While Morsi retains the sympathy of the anti-coup protesters, this is not a primary motivating factor for those who continue to take to the streets. Instead, protest is fueled by anger at the military-backed government’s repression against the movement. Over 90 percent of respondents said that a close friend or relative had been arrested since the coup and nearly 75 percent said that a close friend or relative had been killed while protesting. This explains why expressing solidarity with those who have been killed or arrested features so prominently in motivations for protest, along with a desire to continue the Jan. 25 revolution against Mubarak-era regime figures, many of whom have returned to power since the coup. Even for Muslim Brothers, these motivations trump showing support for Morsi and rank on par with religious obligation. Taken together, this suggests that protests will not stop because of the election of a new president, most likely to be former Defense Minister Field Marshal Abdel Fatah al-Sisi.
Our findings have other interesting implications. While the Muslim Brothers’ leadership continues to hold out for Morsi’s reinstatement as a pre-condition for a political solution to a conflict that has deeply divided Egyptian society, this is no longer a priority for the protesters themselves – and it will surely continue to decline in importance with the passing of time. This could remove one obstacle for a possible alliance with Egypt’s other opposition groups, who rounded on Morsi during his brief tenure in office, citing his government’s autocratic tendencies and what they perceived as the Muslim Brothers’ betrayal of the goals of the 25th January Revolution. Reconciling with those largely secular forces has been an aspiration of the Islamist-dominated anti-coup movement since fall 2013. Dropping Morsi’s reinstatement from their list of demands, while focusing on their other grievances, such as justice for the killed, the release of the tens of thousands of detainees and the removal of Mubarak-era figures from office, could go some way toward helping achieve that goal. However, with the level of distrust felt by Egypt’s secular opposition toward the Brothers, this still remains a distant prospect.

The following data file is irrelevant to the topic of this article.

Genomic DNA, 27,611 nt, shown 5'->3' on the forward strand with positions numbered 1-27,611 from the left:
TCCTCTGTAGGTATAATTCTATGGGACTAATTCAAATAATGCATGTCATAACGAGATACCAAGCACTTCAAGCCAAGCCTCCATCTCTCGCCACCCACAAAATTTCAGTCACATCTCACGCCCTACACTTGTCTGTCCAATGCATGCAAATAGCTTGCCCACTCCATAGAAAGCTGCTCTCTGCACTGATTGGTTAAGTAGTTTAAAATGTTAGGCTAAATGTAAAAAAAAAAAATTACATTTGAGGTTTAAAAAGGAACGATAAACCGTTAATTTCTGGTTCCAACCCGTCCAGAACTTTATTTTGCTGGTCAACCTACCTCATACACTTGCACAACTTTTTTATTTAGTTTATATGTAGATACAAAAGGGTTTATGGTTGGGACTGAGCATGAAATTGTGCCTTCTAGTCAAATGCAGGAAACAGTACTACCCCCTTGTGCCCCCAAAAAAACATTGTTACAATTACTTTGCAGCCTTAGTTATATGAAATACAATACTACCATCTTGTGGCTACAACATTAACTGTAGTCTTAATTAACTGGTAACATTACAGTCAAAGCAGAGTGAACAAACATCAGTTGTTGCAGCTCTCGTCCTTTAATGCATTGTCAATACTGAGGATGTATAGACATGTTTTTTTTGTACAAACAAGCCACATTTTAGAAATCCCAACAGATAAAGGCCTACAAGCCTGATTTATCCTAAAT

Identification by the anti-coup protesters with the January 25 revolution is also a timely corrective to portrayals of the revolution as a predominantly secular and liberal affair, from which Islamists were noticeable by their absence. In fact, anti-coup protesters today appear no more religious than those who took to Egypt’s squares in early 2011. This is not to paint the Muslim Brothers or their supporters as the singular heirs to those events. Rather, it suggests that for many outside the familiar cast of liberal activists and revolutionary personalities, the spirit of 2011 lives on and is still worth mobilizing (and dying) for.
Neil Ketchley is a PhD candidate in the Department of Government at the London School of Economics and Political Science. Michael Biggs is a university lecturer in sociology at the University of Oxford.